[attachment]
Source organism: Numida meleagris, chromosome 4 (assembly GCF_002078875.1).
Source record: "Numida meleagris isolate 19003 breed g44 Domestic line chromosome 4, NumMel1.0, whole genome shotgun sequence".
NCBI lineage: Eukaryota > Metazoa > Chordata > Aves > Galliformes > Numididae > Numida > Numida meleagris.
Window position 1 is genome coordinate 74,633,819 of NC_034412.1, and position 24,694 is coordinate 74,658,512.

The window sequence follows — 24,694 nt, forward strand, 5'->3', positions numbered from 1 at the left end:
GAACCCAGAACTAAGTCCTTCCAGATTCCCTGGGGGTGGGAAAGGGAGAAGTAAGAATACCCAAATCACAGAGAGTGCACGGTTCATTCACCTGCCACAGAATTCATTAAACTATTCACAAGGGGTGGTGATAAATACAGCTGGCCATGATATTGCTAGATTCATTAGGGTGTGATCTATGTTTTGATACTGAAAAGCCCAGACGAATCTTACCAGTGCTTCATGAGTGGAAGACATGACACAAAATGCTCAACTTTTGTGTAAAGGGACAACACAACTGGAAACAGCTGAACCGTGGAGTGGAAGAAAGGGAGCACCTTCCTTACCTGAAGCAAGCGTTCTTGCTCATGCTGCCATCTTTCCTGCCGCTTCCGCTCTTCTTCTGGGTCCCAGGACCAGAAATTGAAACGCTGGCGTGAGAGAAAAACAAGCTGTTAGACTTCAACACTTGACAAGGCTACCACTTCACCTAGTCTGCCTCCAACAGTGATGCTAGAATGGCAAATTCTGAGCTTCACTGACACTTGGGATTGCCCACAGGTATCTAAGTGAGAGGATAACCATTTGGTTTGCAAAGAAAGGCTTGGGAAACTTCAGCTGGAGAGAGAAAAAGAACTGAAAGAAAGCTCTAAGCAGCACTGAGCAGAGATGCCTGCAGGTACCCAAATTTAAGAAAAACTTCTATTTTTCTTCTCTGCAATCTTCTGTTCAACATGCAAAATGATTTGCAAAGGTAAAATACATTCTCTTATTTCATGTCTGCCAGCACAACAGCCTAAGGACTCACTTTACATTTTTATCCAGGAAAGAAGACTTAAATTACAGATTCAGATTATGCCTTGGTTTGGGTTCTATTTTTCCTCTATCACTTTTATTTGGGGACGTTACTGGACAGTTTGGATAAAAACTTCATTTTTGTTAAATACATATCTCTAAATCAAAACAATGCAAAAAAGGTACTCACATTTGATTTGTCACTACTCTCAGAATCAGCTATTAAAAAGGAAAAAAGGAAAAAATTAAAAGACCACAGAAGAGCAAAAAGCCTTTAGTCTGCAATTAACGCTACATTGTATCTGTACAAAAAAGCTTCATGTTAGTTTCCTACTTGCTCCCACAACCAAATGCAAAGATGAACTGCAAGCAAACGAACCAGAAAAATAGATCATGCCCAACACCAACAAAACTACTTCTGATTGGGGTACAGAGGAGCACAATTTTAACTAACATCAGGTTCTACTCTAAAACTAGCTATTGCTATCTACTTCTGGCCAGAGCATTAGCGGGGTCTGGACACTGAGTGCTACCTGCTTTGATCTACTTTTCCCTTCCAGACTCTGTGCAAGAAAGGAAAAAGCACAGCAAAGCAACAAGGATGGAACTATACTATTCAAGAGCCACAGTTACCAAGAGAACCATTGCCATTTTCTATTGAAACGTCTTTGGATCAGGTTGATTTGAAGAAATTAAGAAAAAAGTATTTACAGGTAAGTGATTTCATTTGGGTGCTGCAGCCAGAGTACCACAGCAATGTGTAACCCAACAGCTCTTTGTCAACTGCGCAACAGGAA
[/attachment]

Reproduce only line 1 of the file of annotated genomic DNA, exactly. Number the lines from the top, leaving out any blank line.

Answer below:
Source organism: Numida meleagris, chromosome 4 (assembly GCF_002078875.1).